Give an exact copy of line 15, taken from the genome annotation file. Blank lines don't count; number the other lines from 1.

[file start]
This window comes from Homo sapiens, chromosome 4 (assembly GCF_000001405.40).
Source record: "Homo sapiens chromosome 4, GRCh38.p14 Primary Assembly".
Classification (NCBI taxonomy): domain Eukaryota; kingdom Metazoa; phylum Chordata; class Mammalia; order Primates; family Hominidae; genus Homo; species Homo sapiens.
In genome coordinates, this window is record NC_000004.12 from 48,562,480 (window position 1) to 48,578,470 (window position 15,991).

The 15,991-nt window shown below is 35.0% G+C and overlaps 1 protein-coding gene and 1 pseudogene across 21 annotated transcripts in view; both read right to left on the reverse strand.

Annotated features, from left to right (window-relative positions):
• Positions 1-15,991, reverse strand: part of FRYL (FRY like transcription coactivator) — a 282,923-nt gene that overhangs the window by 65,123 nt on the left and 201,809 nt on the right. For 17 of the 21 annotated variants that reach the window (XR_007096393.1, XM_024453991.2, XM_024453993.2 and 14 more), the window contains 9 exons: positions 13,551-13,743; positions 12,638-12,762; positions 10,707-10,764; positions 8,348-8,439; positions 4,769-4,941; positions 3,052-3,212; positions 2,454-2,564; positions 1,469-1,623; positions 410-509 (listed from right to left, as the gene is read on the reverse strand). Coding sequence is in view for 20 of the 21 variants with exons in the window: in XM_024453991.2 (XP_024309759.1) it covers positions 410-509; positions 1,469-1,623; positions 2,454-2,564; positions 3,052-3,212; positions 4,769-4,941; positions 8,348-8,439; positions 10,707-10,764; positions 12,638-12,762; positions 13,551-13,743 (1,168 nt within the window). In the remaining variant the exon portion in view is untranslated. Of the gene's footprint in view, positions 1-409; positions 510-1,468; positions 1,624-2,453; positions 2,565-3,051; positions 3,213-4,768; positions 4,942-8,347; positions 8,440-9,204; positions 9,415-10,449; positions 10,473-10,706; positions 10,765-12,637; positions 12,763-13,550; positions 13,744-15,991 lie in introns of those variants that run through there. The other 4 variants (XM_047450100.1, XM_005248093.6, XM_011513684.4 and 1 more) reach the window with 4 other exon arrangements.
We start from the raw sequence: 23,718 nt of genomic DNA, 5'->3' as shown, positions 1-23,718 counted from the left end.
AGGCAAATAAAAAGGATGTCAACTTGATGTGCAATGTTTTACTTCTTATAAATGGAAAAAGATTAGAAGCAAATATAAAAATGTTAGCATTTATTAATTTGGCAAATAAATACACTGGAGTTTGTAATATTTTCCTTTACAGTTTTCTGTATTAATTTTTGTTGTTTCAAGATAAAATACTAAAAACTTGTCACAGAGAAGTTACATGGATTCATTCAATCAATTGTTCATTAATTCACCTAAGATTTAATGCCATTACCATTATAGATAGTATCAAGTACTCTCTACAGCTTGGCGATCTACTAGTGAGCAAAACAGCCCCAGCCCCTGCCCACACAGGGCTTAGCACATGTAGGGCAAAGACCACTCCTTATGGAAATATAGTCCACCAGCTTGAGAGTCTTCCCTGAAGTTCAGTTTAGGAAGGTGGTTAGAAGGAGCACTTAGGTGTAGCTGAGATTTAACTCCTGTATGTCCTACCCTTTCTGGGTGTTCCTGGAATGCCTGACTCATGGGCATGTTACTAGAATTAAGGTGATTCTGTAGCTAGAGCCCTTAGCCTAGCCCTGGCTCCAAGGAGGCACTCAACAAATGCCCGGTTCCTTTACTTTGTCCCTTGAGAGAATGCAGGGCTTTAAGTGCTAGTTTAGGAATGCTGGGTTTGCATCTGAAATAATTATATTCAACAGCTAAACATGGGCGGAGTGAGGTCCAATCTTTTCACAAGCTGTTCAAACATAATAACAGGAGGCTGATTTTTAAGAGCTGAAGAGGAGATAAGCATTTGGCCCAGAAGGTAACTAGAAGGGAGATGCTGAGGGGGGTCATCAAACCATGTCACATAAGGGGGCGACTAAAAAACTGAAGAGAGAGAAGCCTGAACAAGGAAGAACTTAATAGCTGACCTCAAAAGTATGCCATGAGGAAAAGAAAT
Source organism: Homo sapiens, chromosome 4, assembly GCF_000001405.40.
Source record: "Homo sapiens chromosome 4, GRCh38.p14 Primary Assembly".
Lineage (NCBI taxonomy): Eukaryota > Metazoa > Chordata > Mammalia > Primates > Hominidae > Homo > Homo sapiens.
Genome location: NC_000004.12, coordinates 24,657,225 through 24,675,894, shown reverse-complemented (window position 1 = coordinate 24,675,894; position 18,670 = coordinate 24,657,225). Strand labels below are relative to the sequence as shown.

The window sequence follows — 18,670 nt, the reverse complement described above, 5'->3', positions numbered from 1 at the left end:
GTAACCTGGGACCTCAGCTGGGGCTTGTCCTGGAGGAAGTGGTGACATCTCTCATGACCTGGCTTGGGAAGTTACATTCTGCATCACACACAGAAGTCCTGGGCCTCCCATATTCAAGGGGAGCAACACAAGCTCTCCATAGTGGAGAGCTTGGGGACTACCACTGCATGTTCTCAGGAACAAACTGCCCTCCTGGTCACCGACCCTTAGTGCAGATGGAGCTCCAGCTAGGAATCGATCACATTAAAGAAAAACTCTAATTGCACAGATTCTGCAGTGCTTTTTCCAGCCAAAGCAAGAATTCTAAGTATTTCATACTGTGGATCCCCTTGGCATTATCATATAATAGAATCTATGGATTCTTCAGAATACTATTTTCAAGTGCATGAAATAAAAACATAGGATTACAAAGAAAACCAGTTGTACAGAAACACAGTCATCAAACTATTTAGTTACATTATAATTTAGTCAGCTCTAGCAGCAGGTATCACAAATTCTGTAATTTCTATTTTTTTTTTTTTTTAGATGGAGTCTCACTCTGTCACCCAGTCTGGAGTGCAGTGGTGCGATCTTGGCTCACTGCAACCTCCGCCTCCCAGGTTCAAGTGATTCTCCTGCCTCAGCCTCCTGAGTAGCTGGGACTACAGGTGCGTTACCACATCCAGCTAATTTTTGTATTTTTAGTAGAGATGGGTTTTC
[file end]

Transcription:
GTAACCTGGGACCTCAGCTGGGGCTTGTCCTGGAGGAAGTGGTGACATCTCTCATGACCTGGCTTGGGAAGTTACATTCTGCATCACACACAGAAGTCCTGGGCCTCCCATATTCAAGGGGAGCAACACAAGCTCTCCATAGTGGAGAGCTTGGGGACTACCACTGCATGTTCTCAGGAACAAACTGCCCTCCTGGTCACCGACCCTTAGTGCAGATGGAGCTCCAGCTAGGAATCGATCACATTAAAGAAAAACTCTAATTGCACAGATTCTGCAGTGCTTTTTCCAGCCAAAGCAAGAATTCTAAGTATTTCATACTGTGGATCCCCTTGGCATTATCATATAATAGAATCTATGGATTCTTCAGAATACTATTTTCAAGTGCATGAAATAAAAACATAGGATTACAAAGAAAACCAGTTGTACAGAAACACAGTCATCAAACTATTTAGTTACATTATAATTTAGTCAGCTCTAGCAGCAGGTATCACAAATTCTGTAATTTCTATTTTTTTTTTTTTTTAGATGGAGTCTCACTCTGTCACCCAGTCTGGAGTGCAGTGGTGCGATCTTGGCTCACTGCAACCTCCGCCTCCCAGGTTCAAGTGATTCTCCTGCCTCAGCCTCCTGAGTAGCTGGGACTACAGGTGCGTTACCACATCCAGCTAATTTTTGTATTTTTAGTAGAGATGGGTTTTC